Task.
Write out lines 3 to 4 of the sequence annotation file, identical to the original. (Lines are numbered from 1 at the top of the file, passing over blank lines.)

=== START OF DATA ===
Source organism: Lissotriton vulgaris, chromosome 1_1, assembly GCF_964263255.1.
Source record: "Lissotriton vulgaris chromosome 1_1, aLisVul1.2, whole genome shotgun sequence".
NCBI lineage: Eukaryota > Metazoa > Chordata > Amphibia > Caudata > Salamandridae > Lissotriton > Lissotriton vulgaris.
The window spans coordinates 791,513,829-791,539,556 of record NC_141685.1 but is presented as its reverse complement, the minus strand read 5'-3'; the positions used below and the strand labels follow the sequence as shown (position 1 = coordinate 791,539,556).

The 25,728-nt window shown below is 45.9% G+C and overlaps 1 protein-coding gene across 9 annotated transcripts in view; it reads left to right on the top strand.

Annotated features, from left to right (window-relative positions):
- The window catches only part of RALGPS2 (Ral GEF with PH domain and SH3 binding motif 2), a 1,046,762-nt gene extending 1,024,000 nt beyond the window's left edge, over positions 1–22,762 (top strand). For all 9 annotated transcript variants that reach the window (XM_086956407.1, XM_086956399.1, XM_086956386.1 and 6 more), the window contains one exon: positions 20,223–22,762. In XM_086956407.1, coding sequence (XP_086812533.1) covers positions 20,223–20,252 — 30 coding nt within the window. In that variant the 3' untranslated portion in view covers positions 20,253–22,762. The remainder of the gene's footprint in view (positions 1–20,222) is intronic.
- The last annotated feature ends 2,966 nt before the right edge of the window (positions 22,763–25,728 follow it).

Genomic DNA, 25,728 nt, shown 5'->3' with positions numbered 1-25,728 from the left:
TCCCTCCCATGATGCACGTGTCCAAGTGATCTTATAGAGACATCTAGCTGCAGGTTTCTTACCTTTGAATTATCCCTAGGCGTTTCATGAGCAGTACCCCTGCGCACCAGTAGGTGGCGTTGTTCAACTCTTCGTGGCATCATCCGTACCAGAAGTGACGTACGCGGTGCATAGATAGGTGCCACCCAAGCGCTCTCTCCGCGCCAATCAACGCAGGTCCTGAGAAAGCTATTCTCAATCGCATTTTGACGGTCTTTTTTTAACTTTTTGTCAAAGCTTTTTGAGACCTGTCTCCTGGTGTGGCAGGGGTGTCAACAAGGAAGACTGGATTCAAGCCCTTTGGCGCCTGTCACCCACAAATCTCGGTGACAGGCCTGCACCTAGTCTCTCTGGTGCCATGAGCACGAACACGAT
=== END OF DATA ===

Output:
NCBI lineage: Eukaryota > Metazoa > Chordata > Amphibia > Caudata > Salamandridae > Lissotriton > Lissotriton vulgaris.
The window spans coordinates 791,513,829-791,539,556 of record NC_141685.1 but is presented as its reverse complement, the minus strand read 5'-3'; the positions used below and the strand labels follow the sequence as shown (position 1 = coordinate 791,539,556).